Every time I start to get into blogging, it feels like it’s when I’m the most healthy mentally. This isn’t meant to imply that when I’m not blogging I’m losing my mind, but in actuality, it means I am very tired. For example, this recent hiatus I will chalk up to having bad WiFi overseas. After deployment, life hit me hard.
I’m a Battery Executive Officer (XO) now which means I am assistant to the boss. Not the main boss of course. It is a lower level than the Battalion Commander. His ‘assistant’ is a Major who is also an XO. I refer to him as ‘Big XO’ as so others don’t think I’m talking about myself in the third person. I focus on things like supply, ordering, and maintenance. While I work later then I want (1900 ish?) I would say that my command climate is very healthy. The Soldiers get to leave way before me so it’s administrative office work I’m finishing up. Of course, every day is an unexpected struggle/experience but that’s part of the Army.
Matt is already in Colorado after having graduated from Captain’s Career Course. His life is more desk work and while he likes that, it actually reminded me that I do not. I’m okay with having a hybrid job of desk life and motorpool life. While I hate sweating for no reason, I also hate my windowless office. At the end of the day, firing artillery is so badass that it makes up for the sweat.
Despite all the normal and healthy stress I have going on, I do want to keep blogging through it. It might be some experimenting to see what that looks like for me in reality. Recently, I downloaded a ‘brain app’ on my phone to study. It had basic math and reading skills all the way up to college level skills. I got to advanced reading, intermediate writing, and just barely cracked intermediate math before I deleted it. It was tedious and made me panic about taking the GRE one day. We all know that is going to be an ~*Emotional Event*~.
Oddly, this silly phone app made me realize that everything is a perishable skill. Because of this, I need to start actually doing intellectual things like writing - even if blogs aren’t the equivalent of reading War and Peace.
The key is just doing something...anything.
When I first started Active Duty, I thought a huge mistake I had made was that I would work and come home and do nothing (IE eat and watch TV). I got through every episode of Pretty Little Liars as a 2LT.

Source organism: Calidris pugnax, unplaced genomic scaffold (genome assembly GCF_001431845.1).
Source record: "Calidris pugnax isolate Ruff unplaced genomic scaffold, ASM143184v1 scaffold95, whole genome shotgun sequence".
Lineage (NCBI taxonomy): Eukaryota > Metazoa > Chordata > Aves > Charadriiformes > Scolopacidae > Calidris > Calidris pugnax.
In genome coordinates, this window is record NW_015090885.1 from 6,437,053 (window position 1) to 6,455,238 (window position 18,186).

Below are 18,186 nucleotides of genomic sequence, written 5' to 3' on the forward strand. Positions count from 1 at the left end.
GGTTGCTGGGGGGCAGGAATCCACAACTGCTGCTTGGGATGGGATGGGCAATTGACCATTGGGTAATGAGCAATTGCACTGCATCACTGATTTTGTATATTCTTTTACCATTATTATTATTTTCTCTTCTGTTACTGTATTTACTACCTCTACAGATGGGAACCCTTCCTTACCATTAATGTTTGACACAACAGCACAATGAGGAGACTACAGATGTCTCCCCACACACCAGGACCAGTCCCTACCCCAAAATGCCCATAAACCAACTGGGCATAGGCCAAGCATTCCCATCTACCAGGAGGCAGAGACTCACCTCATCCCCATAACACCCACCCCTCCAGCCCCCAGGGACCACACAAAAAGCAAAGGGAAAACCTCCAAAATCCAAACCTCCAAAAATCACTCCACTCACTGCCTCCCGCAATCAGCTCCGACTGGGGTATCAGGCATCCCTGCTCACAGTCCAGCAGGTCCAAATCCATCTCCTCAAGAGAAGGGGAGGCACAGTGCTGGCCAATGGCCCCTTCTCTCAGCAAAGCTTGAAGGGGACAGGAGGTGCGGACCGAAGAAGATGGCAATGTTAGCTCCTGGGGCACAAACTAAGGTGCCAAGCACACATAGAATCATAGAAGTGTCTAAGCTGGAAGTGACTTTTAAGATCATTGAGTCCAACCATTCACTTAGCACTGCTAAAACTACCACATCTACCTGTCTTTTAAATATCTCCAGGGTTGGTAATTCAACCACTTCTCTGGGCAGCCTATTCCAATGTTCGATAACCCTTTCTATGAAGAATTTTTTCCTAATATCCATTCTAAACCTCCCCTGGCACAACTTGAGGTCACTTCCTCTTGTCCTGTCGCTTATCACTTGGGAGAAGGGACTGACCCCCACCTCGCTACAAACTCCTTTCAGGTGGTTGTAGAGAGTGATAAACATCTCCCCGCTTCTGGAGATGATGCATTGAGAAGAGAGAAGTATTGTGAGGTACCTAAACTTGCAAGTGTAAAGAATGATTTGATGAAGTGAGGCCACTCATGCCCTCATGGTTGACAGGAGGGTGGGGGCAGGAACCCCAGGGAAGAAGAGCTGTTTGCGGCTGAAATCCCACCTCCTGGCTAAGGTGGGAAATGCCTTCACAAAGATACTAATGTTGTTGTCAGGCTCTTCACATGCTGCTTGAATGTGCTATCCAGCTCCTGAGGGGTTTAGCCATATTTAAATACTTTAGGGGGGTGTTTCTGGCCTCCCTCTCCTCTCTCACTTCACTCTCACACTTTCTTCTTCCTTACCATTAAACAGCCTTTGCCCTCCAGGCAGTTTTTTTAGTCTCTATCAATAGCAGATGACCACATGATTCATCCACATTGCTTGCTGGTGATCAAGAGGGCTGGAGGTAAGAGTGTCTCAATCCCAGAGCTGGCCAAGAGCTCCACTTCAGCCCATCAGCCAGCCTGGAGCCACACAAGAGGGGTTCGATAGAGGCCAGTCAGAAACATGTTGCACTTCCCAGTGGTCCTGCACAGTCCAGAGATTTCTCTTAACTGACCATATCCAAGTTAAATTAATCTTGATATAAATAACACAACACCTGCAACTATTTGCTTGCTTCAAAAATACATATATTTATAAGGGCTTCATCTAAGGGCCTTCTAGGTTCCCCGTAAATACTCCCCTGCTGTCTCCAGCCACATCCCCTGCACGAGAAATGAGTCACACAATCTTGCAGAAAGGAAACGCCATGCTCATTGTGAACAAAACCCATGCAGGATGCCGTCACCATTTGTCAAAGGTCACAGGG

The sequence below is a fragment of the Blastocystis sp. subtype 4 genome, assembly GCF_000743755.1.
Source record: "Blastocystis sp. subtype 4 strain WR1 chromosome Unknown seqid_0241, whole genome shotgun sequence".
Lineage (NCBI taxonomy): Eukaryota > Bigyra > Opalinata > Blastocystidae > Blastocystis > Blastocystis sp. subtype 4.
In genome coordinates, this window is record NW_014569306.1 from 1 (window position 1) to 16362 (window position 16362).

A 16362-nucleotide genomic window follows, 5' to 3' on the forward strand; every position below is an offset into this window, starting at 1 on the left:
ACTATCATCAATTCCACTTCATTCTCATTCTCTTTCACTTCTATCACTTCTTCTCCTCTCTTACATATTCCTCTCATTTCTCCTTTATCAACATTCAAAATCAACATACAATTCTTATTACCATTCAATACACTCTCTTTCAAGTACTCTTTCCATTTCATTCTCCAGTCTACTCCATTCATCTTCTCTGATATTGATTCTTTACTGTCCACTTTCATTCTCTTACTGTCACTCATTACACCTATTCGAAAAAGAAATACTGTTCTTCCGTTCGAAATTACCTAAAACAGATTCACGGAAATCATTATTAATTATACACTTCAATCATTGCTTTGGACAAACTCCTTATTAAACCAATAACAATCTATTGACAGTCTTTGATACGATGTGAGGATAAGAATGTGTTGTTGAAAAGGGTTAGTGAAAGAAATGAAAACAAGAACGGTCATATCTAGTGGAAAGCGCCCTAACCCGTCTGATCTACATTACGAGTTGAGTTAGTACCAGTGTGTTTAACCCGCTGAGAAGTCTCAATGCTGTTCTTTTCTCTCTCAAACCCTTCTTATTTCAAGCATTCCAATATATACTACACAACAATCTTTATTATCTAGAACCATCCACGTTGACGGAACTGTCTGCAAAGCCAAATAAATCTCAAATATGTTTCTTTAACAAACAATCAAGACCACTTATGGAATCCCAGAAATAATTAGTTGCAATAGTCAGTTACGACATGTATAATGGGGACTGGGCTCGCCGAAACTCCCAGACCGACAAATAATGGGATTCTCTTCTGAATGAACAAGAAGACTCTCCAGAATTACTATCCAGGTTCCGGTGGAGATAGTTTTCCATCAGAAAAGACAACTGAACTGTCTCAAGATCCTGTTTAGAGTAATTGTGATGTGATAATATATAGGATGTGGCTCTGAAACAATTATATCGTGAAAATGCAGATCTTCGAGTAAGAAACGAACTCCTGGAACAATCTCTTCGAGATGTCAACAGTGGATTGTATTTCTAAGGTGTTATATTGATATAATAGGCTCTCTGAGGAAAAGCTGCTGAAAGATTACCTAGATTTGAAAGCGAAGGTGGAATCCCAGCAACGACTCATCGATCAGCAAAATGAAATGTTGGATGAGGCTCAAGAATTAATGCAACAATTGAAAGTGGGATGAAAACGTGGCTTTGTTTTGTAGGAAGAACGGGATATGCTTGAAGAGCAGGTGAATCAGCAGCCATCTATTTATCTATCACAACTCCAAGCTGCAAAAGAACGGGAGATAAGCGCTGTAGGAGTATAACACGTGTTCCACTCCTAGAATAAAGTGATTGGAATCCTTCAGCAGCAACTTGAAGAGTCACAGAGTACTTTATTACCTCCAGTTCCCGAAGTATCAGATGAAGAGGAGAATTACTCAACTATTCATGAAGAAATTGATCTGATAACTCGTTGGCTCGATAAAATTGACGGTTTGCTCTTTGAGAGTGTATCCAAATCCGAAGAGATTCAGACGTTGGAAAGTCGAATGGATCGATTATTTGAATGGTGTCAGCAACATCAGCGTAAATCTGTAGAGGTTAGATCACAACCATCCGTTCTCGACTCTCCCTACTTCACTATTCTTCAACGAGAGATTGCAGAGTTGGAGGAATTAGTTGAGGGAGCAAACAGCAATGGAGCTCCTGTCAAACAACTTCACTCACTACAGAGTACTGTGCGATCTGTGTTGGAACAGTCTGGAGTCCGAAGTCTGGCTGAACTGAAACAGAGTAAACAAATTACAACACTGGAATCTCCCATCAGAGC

My hypothesis was I got so wound up because all my success and life revolved around my job. I couldn’t reflect on the week with any sense of pride. I couldn't say, "I completed this drawing or wrote this post", instead it was, "omg I haven’t completed anything at work or at life or at all! I’m dying!"
Since then, I’ve tried to do an ‘Anne Thing’ every night but I’ve been falling into the TV pattern again, but this time feels healthier.
My best friend Jackie is a connoisseur of television - she works for The Ellen Show and majored in Television at Fordham. She humors me when I text her about the political implications of Brooklyn Nine Nine (noice noice) and offers her thoughts on Todd Offerman when I live text her about the show Making It. Before, I was keeping to myself. It wasn’t watching TV that was so bad, it was just living quietly. Now that I’m reaching out about what I am doing, even if it’s just a text, it feels so much more refreshing.
You could even say that watching TV is essential to anyone striving to be a good writer. Most of the writing I know takes some semblance of mainstream media as a reference and a way to connect with the reader. The biggest thing about only watching TV after work is that it depends on what you do with it.
Crafting and blogging is a natural way to reach out. After you make something, you want to show it to the world because you’re so proud. Blogging is writing and leaving your journal in a public bathroom and letting people view it.
Hopefully, I have a Brooklyn Nine Nine themed blog post soon.